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#switching to whiskey was a Choice
americachavez · 3 months ago
the switch from crowley’s drink of choice being 30 year glencraig whiskey to fruity cocktails with umbrellas after his and dean’s summer of love IS homophobic but it’s also one of the funniest things they’ve done, so
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dexondefense · a year ago
There’s a lot of hysterical side plots happening in Check Please right now and honestly the entire dynamic of the Haus after Bitty leaves is killing me but right now my FAVORITE part is that Tango and Ford might be sharing a room. Like I have no confirmation of this beyond someone telling me Ngozi said so and I’m just gonna accept that as the truth because it’s so goddamn funny. This is unlimited comedic potential. 
Tony Tango “The Slut” Tangredi is gonna share an attic room with either a curtain or a very flimsily built wall separating him from Ford and that’s just gonna be a thing they deal with. The option for Whiskey and Tango to share a room -the obvious choice- was right there but Bitty HAD to connect to Whiskey in some way before he left so he doomed Ford to this shit. Whiskey refuses to switch. Denise “I would have banged a LAX bro too if I knew it meant I got my own room” Ford. 
It doesn’t matter if Ford is straight, bi, a lesbian, or ace, because no matter what the situation is this is an absolute nightmare. She doesn’t even know where he finds all these girls. He’s somehow at once both the dumbest and smoothest man she has ever met and she knows WAY too much about his personal life. He had a threesome one time. She didn’t even know that happened in real life outside of Hollywood coke parties. 
Nursey: I haven’t gotten laid in forever Tango: Haha me neither. Ford: It’s been five days. Tango: Oh wow I didn’t think it had been that long. 
Dex offers to try to turn the shed out back into another room. She considers it. 
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sassycashley · 3 years ago
I want you. 
The words are stuck somewhere on the walls inside Dean’s head. Sometimes they make it to his tongue, only to be flipped over and switched out with a different verb.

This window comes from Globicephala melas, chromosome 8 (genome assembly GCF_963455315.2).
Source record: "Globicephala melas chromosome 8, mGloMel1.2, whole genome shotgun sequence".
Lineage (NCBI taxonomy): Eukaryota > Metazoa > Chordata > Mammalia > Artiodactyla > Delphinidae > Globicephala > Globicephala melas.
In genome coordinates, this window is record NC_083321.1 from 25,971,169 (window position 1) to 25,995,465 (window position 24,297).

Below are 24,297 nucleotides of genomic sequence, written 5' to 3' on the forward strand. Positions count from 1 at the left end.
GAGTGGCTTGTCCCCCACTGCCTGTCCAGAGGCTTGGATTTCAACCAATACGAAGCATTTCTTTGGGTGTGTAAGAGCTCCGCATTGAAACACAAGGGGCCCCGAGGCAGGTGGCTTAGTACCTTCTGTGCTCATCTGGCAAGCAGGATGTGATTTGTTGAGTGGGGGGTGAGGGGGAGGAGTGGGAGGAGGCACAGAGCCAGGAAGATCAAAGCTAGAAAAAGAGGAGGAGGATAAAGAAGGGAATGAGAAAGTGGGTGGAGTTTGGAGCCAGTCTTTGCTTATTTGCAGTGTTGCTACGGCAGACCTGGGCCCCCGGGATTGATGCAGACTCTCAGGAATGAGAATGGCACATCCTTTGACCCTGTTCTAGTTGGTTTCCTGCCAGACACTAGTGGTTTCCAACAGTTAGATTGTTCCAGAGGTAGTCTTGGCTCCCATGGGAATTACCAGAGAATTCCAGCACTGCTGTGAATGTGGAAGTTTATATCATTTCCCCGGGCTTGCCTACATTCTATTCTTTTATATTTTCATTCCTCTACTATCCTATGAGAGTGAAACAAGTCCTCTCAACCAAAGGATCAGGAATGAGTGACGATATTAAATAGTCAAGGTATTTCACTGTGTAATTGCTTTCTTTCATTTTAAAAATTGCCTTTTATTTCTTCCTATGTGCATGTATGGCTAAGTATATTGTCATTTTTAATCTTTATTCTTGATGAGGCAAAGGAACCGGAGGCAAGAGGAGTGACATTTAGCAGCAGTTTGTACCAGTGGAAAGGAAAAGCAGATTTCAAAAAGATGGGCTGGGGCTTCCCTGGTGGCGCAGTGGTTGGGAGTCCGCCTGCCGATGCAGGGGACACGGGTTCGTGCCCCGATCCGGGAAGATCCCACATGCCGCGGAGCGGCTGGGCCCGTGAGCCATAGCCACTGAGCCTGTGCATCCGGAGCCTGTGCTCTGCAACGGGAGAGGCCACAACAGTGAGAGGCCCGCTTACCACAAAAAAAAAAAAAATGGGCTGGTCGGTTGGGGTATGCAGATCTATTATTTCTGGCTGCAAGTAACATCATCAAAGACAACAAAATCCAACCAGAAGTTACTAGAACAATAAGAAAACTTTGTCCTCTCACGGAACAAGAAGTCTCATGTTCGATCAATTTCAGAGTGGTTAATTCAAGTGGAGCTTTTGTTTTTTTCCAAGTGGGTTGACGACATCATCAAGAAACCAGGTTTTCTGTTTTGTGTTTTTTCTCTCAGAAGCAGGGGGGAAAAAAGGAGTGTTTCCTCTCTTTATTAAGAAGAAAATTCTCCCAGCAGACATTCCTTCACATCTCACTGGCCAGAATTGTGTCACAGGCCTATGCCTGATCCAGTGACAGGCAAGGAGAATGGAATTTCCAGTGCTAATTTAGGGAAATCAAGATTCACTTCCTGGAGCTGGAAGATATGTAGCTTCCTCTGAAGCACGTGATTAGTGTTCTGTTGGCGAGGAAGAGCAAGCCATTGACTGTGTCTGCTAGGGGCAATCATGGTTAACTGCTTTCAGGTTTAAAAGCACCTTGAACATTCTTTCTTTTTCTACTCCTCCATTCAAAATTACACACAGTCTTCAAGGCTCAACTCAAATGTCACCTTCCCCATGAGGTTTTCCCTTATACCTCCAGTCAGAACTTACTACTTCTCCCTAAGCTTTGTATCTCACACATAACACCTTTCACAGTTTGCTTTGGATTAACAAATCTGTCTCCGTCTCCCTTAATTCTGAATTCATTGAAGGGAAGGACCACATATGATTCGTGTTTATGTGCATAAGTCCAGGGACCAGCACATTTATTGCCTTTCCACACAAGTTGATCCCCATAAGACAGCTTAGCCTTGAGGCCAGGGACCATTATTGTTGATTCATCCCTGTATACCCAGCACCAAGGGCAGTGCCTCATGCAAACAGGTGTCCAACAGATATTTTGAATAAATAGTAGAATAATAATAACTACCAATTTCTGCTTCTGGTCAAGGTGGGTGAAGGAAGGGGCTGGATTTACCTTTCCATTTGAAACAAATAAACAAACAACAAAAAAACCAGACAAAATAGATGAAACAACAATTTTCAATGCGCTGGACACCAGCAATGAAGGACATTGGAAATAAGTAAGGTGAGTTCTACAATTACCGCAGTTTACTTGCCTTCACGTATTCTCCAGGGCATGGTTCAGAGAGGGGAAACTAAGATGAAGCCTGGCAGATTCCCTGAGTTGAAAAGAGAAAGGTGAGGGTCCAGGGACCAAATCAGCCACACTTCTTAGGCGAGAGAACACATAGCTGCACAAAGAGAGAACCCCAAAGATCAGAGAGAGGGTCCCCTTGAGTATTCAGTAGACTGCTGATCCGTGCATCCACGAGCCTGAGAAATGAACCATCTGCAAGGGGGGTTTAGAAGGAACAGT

“I need you.”
Even when Cas leaves again, he justifies himself in his word choice. Because isn’t need more powerful anyway? It screams the desperation that clings to him the way a bad cologne sinks into the skin of a man on a first date. And yet his so called friend robs him of the security he’s begging for. 
“Where do you think you’re going?”
His throat burns, the whiskey in his stomach trying to make it’s way back up the hatch as he throws out a hand to grasp the sleeve of the trench coat in front of him. With an apologetic tilt of the head, Cas disappears. The rough calluses of Dean’s own fingers are all he feels as his hand goes to grip the fabric once there. 
“Where are you?”
It’s a never ending summer night, the heat and humidity colliding into a wet blanket that settles over Dean as he tries to sleep. A ruffling of feathers comes from behind him. He thinks of throwing the warm bottle of beer on the nightstand at the sound but the light touch of a hand on his shoulder freezes him. The touch is unexpected and he loses his train of thought. Words he had spelled out are now scattered. Before his mind catches up to the beat of his heart, he places his hand on top of the angel’s.
It’s choked and it’s rough and it begs to be put back into his mouth, but the word works. The angel stays through the night. He pulls Dean in close, his grace working to keep them both cooled down as the hunter sleeps.
Cas’s presence isn’t indefinite, as evidenced by the empty side of the bed Dean wakes to, but it is a start. With time, words start to tumble out, catching the angel before he leaves. Slowly they string together a promise, one that builds a routine of soft embraces and hushed whispers in morning light. 
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